Smooth Voxel Terrain (Part 1)

My god…  I’ve now written three blog posts about Minecraft.  If you are at all like me, you may be getting just a bit tired of all those cubes.  To avoid fatigue, I think now is a good time to change things up.  So today let’s talk about something cool and different — like how to deal with smooth blobby shapes:

A rendering of Goursat’s surface.

Blobby Objects

But before we get too far ahead of ourselves, we need to say what exactly a blobby object is.  The term `blobby object’ is one of Jim Blinn’s many contributions to computer graphics, though some of the basic ideas go back much further.  In fact mathematicians have known about blobs for centuries (before they even had calculus!)  Conceptually, the basic idea of a blobby object is quite simple, though it can be a bit tricky to formalize it properly.

The theoretical basis for blobby object modeling is the concept of an implicit solid.  The idea is that we can represent a solid object by a contour of a smooth function.  I found the following beautiful picture from wikipedia that illustrates the concept:

Public domain illustration of a 2D implicit set. (c) Wikimedia, created by Oleg Alexandrov.

Now we want to get a solid (that is a closed regular set) — not just any old sublevel set.  Fortunately, the definition is pretty simple once you’ve seen it and get used to it.  Given any continuous function, f(x,y,z), it determines a set which we call the regularized 0-sublevel,

V_0(f) \stackrel{def}{=} \kappa f^{-1}([-\infty, 0)) = \kappa \{ (x,y,z) \in \mathbb{R}^3: f(x,y,z) < 0 \}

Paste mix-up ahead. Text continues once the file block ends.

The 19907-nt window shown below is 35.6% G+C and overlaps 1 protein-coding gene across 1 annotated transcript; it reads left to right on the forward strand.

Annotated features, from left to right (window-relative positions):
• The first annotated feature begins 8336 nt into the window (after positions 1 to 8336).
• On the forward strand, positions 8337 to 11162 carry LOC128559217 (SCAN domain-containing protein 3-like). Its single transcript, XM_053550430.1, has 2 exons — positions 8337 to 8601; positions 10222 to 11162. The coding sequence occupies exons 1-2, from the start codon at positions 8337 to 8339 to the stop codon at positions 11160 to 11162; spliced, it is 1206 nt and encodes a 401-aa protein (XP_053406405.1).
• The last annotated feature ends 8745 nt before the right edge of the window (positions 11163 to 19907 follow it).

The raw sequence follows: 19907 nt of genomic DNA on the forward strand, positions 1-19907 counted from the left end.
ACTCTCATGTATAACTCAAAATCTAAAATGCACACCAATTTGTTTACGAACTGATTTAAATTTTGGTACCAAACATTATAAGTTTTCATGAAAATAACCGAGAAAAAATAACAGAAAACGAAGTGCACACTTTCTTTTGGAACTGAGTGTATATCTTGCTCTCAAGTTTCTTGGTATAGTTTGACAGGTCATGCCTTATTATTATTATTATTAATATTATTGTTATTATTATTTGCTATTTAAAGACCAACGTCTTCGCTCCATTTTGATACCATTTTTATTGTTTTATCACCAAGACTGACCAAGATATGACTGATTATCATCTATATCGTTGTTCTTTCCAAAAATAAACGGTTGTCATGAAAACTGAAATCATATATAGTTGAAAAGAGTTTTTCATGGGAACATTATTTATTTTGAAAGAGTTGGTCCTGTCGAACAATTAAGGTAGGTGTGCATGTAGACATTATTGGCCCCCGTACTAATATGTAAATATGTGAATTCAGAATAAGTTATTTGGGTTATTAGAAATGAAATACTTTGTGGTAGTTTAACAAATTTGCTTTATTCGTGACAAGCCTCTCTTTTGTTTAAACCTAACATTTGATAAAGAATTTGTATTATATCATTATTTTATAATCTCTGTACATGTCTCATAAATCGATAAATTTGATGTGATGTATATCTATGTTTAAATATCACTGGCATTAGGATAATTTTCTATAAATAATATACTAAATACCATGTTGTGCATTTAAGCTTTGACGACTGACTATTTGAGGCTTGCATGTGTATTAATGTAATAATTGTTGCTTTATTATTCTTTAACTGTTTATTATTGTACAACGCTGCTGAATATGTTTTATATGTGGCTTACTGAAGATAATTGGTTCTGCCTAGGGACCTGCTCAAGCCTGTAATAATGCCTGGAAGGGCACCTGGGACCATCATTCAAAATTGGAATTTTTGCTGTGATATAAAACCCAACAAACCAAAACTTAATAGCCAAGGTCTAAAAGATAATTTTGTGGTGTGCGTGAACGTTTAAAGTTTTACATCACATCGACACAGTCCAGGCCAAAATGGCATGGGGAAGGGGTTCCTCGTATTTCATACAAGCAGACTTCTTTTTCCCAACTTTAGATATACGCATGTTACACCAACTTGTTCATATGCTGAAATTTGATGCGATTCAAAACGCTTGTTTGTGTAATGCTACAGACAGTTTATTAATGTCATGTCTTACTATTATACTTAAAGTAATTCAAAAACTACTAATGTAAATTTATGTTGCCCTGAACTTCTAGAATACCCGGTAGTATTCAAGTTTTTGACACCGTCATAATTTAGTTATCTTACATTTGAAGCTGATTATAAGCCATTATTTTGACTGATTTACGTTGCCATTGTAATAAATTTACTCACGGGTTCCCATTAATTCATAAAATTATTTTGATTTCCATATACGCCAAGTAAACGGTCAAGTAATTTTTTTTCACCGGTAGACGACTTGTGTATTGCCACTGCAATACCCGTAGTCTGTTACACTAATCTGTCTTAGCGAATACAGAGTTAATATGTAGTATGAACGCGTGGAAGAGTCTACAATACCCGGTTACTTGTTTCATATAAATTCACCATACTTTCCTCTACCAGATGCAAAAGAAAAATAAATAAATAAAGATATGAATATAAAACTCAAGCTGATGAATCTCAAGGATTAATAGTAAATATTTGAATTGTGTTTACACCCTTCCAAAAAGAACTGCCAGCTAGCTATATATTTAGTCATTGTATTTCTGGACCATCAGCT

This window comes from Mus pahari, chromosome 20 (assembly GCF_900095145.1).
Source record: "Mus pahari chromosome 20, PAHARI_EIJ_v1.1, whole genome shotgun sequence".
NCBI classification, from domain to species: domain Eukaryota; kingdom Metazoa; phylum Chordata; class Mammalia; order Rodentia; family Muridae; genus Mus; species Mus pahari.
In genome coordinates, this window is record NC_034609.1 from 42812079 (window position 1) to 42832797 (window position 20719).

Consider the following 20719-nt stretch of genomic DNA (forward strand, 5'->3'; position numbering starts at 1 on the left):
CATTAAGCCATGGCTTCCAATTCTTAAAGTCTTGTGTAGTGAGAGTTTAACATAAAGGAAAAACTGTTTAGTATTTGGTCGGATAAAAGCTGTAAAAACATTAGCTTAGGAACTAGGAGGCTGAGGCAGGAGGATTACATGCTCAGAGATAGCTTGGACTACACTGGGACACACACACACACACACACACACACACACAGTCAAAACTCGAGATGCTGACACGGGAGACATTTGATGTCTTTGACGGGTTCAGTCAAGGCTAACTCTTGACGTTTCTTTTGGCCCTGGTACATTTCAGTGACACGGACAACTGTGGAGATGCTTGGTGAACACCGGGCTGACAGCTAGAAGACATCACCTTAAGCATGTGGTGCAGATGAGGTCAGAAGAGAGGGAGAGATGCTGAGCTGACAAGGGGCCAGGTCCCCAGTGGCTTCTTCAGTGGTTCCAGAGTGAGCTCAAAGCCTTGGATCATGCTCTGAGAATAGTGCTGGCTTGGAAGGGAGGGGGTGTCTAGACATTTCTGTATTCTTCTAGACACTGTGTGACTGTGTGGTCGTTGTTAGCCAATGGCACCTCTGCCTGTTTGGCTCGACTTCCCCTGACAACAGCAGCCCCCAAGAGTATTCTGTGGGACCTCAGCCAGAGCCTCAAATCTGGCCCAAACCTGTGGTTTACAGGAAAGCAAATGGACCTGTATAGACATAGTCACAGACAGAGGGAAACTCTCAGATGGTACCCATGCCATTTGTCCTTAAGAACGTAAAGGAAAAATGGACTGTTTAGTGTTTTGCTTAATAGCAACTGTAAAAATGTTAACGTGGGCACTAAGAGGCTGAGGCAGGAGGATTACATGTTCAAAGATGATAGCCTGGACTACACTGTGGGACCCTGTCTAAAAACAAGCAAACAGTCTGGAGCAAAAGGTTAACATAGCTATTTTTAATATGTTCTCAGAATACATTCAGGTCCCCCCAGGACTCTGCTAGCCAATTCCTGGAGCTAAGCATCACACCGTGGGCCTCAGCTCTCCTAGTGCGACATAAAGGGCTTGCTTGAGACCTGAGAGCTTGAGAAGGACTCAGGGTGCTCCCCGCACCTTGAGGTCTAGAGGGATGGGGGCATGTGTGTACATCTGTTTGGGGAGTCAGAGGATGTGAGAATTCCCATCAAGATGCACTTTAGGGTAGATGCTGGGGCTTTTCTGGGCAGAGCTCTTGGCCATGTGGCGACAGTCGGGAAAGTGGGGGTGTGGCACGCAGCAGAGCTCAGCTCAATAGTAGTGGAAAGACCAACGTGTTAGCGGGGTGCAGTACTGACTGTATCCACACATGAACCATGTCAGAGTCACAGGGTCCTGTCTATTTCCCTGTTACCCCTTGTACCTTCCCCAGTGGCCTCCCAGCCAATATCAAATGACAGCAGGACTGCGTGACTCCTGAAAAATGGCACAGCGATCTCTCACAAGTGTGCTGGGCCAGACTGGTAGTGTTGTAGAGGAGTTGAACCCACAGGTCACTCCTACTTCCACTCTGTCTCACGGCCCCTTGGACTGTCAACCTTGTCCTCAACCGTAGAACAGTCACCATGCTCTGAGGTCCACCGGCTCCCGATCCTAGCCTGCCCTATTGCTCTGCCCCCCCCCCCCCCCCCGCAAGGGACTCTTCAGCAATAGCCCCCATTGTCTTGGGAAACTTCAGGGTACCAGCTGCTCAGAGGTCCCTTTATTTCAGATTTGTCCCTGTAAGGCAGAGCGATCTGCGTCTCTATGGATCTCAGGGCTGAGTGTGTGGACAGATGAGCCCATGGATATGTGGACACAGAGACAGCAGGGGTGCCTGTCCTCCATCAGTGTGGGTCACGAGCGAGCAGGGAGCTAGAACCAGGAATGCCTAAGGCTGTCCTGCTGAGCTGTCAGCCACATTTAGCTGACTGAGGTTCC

(Here I’m using the symbol \kappa to denote the closure operator.)  Unpacked, this means that V_0(f) is the closure (of the preimage of (the open interval [-\infty, 0) ) ).  Our definition of V_0is a little bit different than the standard (but unfortunately slightly broken) definition which you see quite frequently:

Z_0(f) \stackrel{def}{=} f^{-1}( [-\infty, 0] ) = \{ (x,y,z) \in \mathbb{R}^3 : f(x,y,z) \leq 0 \}

Spiritually, this is the right idea but technically it doesn’t quite work.  It is true that in many situations, these two definitions give similar results.  For example, let’s consider the 1D function f(x) = x^2 - 1.  This has a pair of roots at \pm 1, and looks like this:

In this case, both Z_0(f) and V_0(f) will give us the same result, that is the interval [-1, 1].  Where things break down however is near the edge cases.  If for example we took the function f(x) = x^2:

Then Z_0(f) would give us a point while V_0(f) is empty!  Now you might ask, why should we prefer one definition over the other.  There are at least a couple good reasons:

  1. First, Z_0 is not necessarily a solid.  This means that it is not always uniquely determined by its boundary, and that certain mass properties (like volume, inertia, momentum, etc.) may fail to be well defined.  On the other hand, V_0 is always a nice solid object, and so we don’t ever have to worry about such pathologies.
  2. Closely related to the first point, it is very difficult to define regularized Boolean operation on the latter representation, while it is possible to perform CSG operations regularized sublevels using Rvachev functions.  (Maybe I will say more about this at some point in the future.)
  3. Finally, it is not even practically possible to numerically compute Z_0 anyway!  The reason for this is that most general purpose methods for finding 0-sets use sampling to check for places where f crosses the 0-axis (this is an application of the intermediate value theorem from calculus).  If we include these isolated 0 points in our definition, then we are in the hopeless situation where we must be infinitely lucky to get one of our sample points to even detect them!  (And if you get really unlucky and one of them actually does show up, then there is a good chance your code might even break if you are using the Z_0 definition!)

To boil all this down to a pithy remark:

The reason we prefer V_0 over Z_0 is that it detects 0-crossings — not 0-values!